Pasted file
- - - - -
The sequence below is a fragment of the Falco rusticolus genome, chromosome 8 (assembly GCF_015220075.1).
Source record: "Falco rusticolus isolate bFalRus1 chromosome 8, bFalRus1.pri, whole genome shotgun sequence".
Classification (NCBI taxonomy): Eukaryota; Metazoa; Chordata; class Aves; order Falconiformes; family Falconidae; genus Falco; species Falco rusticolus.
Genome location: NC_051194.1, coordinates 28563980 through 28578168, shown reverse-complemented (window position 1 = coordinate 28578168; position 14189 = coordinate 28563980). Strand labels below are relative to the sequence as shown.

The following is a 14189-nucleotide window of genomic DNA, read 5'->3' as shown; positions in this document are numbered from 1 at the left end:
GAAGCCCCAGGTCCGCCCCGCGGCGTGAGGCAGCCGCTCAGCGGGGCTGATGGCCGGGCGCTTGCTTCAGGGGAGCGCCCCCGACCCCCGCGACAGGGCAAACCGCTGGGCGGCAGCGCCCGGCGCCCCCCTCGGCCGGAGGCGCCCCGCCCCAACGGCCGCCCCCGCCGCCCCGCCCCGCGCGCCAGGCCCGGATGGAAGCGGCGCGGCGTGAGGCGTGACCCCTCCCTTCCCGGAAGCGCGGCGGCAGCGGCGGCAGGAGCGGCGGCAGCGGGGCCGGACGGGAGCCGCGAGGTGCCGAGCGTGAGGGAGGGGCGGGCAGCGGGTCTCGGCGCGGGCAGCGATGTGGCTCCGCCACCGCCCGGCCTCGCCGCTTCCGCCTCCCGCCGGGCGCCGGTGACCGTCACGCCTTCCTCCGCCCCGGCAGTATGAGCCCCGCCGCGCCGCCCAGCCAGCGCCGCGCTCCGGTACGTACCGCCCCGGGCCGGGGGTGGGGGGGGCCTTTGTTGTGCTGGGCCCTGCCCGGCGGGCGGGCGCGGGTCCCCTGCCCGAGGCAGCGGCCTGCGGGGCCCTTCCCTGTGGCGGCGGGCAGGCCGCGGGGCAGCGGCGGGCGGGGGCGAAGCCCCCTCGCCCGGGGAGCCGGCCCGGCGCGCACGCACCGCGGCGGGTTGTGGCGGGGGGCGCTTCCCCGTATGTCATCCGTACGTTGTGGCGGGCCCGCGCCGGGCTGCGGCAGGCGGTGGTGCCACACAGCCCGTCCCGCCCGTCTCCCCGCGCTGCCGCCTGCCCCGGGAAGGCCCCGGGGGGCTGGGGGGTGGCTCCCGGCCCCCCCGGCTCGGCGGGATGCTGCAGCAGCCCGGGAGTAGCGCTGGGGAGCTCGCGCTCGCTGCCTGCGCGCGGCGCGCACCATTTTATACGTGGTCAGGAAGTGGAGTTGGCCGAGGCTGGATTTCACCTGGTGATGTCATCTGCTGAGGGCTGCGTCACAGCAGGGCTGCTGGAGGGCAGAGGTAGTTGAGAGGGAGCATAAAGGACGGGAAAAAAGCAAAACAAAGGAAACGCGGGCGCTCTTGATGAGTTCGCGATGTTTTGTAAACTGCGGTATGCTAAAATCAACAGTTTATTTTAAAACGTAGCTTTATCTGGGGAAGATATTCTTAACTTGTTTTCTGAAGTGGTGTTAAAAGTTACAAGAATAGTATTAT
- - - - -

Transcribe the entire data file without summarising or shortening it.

The sequence below is a fragment of the Falco rusticolus genome, chromosome 8 (assembly GCF_015220075.1).
Source record: "Falco rusticolus isolate bFalRus1 chromosome 8, bFalRus1.pri, whole genome shotgun sequence".
Classification (NCBI taxonomy): Eukaryota; Metazoa; Chordata; class Aves; order Falconiformes; family Falconidae; genus Falco; species Falco rusticolus.
Genome location: NC_051194.1, coordinates 28563980 through 28578168, shown reverse-complemented (window position 1 = coordinate 28578168; position 14189 = coordinate 28563980). Strand labels below are relative to the sequence as shown.

The following is a 14189-nucleotide window of genomic DNA, read 5'->3' as shown; positions in this document are numbered from 1 at the left end:
GAAGCCCCAGGTCCGCCCCGCGGCGTGAGGCAGCCGCTCAGCGGGGCTGATGGCCGGGCGCTTGCTTCAGGGGAGCGCCCCCGACCCCCGCGACAGGGCAAACCGCTGGGCGGCAGCGCCCGGCGCCCCCCTCGGCCGGAGGCGCCCCGCCCCAACGGCCGCCCCCGCCGCCCCGCCCCGCGCGCCAGGCCCGGATGGAAGCGGCGCGGCGTGAGGCGTGACCCCTCCCTTCCCGGAAGCGCGGCGGCAGCGGCGGCAGGAGCGGCGGCAGCGGGGCCGGACGGGAGCCGCGAGGTGCCGAGCGTGAGGGAGGGGCGGGCAGCGGGTCTCGGCGCGGGCAGCGATGTGGCTCCGCCACCGCCCGGCCTCGCCGCTTCCGCCTCCCGCCGGGCGCCGGTGACCGTCACGCCTTCCTCCGCCCCGGCAGTATGAGCCCCGCCGCGCCGCCCAGCCAGCGCCGCGCTCCGGTACGTACCGCCCCGGGCCGGGGGTGGGGGGGGCCTTTGTTGTGCTGGGCCCTGCCCGGCGGGCGGGCGCGGGTCCCCTGCCCGAGGCAGCGGCCTGCGGGGCCCTTCCCTGTGGCGGCGGGCAGGCCGCGGGGCAGCGGCGGGCGGGGGCGAAGCCCCCTCGCCCGGGGAGCCGGCCCGGCGCGCACGCACCGCGGCGGGTTGTGGCGGGGGGCGCTTCCCCGTATGTCATCCGTACGTTGTGGCGGGCCCGCGCCGGGCTGCGGCAGGCGGTGGTGCCACACAGCCCGTCCCGCCCGTCTCCCCGCGCTGCCGCCTGCCCCGGGAAGGCCCCGGGGGGCTGGGGGGTGGCTCCCGGCCCCCCCGGCTCGGCGGGATGCTGCAGCAGCCCGGGAGTAGCGCTGGGGAGCTCGCGCTCGCTGCCTGCGCGCGGCGCGCACCATTTTATACGTGGTCAGGAAGTGGAGTTGGCCGAGGCTGGATTTCACCTGGTGATGTCATCTGCTGAGGGCTGCGTCACAGCAGGGCTGCTGGAGGGCAGAGGTAGTTGAGAGGGAGCATAAAGGACGGGAAAAAAGCAAAACAAAGGAAACGCGGGCGCTCTTGATGAGTTCGCGATGTTTTGTAAACTGCGGTATGCTAAAATCAACAGTTTATTTTAAAACGTAGCTTTATCTGGGGAAGATATTCTTAACTTGTTTTCTGAAGTGGTGTTAAAAGTTACAAGAATAGTATTAT